Far from Miserable Performance
Its been quiet here in the world of Virtual Methodist for a wee bit... Largely because the real world has been more than a little hectic... But did get time to go to see the Lyric Theatre Company's latest production in their squat at the Elmwood Hall.
I'm not a expert on Moliere by a long chalk but I enjoyed the bawdy production of The HypochondriacT (sic) last year, with the same team of translator/adaptor David Johnston, director Dan Gordon and lead Andy Gray, and so I thought I would go back for second helpings this year, with their take on the Miser. Sadly, according to David Johnston, it hasn't been getting great audiences, and he thinks that the fact it's a Moliere has been putting Belfast audiences off coming. But it shouldn't, because its a good night out, even for those, like me who don't know their Molieres from their Molly Malones.
As with last year's production Johnston has kept to the broad structure of the original play, but has transposed it from 17th century France to a mythical 17th century Ulster, complete with suitably contemporary digs at bankers, Ulster-Scots and nefarious land-deals. Some of the stage-craft had a rough-hewn and almost unfinished quality to it (especially a couple of the songs)... not sure whether that is accident or design... The constant breaking down of the fourth wall between audience and stage was certainly intended and added to to enjoyment (to the embarrasment of some audience members... although some of them may have been plants). Andy Gray as the miserly Harpagon had the audience eating out of the palm of his hand, but Michael Condron as Jack/Quimph/Carlyle wasn't far behind him on that score.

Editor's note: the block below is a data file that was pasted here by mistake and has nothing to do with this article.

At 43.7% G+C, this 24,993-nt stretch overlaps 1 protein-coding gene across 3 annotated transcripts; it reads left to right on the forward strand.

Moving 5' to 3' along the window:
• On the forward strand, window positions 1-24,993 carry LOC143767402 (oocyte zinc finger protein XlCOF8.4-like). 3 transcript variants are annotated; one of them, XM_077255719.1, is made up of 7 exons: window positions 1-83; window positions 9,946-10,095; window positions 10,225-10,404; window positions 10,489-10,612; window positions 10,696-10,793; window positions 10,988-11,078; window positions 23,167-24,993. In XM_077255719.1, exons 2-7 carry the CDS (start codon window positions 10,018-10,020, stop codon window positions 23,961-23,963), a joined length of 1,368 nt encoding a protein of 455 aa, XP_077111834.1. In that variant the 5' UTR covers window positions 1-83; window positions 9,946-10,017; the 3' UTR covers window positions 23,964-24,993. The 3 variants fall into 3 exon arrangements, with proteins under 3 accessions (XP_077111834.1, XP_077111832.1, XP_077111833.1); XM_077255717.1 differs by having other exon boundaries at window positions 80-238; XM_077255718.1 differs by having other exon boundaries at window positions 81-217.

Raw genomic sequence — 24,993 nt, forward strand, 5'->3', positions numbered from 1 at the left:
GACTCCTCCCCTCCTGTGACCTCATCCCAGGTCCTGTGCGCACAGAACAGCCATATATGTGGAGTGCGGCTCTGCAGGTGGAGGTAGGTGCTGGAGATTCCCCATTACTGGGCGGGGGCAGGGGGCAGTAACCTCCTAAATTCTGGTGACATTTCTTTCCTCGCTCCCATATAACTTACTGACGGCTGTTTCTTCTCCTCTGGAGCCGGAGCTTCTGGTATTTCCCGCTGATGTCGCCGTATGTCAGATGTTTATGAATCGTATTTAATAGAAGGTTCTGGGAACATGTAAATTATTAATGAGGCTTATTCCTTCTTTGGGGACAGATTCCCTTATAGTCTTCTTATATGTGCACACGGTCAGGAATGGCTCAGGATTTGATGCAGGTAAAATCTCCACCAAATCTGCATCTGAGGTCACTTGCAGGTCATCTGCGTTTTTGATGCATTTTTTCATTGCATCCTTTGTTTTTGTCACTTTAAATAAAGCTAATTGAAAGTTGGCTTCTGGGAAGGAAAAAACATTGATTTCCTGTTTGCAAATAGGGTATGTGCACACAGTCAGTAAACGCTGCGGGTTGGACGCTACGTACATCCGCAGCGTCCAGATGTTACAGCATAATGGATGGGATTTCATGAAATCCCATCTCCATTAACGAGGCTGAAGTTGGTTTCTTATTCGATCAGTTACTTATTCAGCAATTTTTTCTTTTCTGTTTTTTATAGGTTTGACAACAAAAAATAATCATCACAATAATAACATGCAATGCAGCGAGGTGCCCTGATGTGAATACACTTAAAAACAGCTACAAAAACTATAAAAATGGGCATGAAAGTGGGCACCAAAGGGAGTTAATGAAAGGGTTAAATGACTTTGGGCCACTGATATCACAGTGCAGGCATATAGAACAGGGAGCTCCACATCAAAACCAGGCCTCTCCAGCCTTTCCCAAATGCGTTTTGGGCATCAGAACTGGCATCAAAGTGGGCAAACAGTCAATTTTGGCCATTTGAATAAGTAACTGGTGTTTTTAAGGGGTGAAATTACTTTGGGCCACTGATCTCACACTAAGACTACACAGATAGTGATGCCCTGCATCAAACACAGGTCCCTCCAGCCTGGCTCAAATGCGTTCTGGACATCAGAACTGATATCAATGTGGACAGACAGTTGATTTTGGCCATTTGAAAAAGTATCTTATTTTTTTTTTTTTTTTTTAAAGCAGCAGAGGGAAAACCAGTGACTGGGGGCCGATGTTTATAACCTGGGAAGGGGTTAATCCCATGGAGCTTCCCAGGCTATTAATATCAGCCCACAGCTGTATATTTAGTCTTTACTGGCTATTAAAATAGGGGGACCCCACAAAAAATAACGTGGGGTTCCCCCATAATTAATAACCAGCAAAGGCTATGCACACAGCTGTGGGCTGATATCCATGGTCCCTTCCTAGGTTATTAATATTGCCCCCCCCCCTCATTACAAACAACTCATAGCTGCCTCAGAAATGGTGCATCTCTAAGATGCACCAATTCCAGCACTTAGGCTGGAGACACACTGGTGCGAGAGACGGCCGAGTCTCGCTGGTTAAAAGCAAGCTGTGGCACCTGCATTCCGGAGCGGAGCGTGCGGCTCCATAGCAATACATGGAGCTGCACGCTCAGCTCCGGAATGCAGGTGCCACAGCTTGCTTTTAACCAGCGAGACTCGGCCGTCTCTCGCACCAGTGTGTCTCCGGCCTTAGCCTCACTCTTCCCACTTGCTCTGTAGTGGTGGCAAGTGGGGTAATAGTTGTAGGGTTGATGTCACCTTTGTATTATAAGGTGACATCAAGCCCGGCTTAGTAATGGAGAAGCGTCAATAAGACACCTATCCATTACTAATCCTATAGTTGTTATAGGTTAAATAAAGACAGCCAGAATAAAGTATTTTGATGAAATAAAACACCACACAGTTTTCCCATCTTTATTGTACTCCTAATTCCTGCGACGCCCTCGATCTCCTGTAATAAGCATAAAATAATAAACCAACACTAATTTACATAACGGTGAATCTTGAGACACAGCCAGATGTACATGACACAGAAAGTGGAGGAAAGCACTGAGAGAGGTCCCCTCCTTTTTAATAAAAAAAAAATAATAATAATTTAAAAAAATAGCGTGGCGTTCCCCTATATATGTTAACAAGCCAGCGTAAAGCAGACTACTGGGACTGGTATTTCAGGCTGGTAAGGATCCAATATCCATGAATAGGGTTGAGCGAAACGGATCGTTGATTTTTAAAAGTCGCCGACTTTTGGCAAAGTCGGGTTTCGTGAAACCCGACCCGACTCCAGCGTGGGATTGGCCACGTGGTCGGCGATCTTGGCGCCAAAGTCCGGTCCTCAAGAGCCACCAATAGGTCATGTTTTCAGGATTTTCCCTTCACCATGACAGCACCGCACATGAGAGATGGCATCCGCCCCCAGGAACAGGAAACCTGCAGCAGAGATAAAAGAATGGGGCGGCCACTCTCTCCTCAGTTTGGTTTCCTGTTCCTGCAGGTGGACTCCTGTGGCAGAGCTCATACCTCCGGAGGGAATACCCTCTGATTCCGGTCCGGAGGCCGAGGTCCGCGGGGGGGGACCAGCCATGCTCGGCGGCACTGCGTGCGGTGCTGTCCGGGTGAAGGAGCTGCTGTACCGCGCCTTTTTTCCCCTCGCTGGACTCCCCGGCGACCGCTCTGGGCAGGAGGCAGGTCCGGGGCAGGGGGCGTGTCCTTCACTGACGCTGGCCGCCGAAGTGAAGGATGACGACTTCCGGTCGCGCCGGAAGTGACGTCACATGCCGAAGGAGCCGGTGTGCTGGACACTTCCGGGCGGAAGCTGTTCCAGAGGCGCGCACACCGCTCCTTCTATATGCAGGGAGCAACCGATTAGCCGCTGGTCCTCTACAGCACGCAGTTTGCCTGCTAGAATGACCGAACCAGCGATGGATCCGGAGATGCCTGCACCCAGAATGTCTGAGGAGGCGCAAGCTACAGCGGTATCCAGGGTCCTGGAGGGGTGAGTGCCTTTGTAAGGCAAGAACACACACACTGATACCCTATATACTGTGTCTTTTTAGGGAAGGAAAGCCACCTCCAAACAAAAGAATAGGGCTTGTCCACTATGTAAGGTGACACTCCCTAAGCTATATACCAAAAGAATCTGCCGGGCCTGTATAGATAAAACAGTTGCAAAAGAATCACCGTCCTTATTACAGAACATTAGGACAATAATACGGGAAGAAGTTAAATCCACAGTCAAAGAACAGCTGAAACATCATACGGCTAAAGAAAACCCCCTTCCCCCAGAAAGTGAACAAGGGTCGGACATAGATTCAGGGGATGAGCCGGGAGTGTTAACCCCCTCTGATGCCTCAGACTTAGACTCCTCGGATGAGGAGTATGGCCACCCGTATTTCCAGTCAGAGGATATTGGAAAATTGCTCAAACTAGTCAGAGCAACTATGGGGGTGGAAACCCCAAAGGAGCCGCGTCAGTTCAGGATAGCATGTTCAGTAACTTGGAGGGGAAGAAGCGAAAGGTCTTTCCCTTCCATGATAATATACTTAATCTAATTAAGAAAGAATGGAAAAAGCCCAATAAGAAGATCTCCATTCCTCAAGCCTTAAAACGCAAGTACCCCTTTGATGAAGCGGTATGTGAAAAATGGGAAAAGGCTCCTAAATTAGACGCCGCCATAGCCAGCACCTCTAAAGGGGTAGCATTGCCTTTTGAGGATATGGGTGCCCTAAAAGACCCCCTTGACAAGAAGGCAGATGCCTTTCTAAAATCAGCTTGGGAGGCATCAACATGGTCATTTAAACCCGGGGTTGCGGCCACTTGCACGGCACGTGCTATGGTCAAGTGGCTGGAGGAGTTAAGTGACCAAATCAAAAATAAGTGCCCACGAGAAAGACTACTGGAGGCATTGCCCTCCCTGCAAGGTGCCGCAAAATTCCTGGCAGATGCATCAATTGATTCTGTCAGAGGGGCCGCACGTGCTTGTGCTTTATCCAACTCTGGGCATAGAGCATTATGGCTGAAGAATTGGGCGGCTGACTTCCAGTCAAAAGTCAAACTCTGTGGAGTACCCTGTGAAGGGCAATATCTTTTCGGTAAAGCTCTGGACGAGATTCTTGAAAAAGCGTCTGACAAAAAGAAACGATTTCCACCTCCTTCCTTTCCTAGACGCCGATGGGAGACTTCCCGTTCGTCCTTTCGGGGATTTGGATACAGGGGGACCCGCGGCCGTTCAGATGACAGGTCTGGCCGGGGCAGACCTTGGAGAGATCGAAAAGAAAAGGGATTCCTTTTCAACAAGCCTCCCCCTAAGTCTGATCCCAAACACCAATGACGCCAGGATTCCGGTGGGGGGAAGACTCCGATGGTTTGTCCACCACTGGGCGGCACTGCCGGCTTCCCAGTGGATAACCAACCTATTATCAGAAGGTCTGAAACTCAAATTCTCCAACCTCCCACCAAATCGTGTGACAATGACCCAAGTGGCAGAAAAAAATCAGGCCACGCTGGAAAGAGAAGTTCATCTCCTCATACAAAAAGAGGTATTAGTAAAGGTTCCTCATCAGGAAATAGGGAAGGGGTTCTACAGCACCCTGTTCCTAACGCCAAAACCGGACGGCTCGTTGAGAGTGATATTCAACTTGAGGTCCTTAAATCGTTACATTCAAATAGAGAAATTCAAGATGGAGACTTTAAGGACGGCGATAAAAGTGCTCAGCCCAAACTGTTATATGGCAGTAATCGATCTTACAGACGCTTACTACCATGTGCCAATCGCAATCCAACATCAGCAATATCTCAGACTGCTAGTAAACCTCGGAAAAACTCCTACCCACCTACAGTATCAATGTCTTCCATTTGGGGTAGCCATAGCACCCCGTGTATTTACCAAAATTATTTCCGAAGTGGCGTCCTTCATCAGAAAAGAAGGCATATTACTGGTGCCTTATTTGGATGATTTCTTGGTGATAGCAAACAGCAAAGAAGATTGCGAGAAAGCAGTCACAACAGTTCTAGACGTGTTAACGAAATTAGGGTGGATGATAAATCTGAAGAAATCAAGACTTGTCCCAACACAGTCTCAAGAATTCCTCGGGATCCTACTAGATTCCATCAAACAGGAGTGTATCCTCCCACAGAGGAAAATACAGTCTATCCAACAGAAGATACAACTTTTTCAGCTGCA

It's only on at the Elmwood Hall until next Saturday, but you can catch on tour at various venues until July 9th... so do yourself (and the Lyric) a favour and go see it...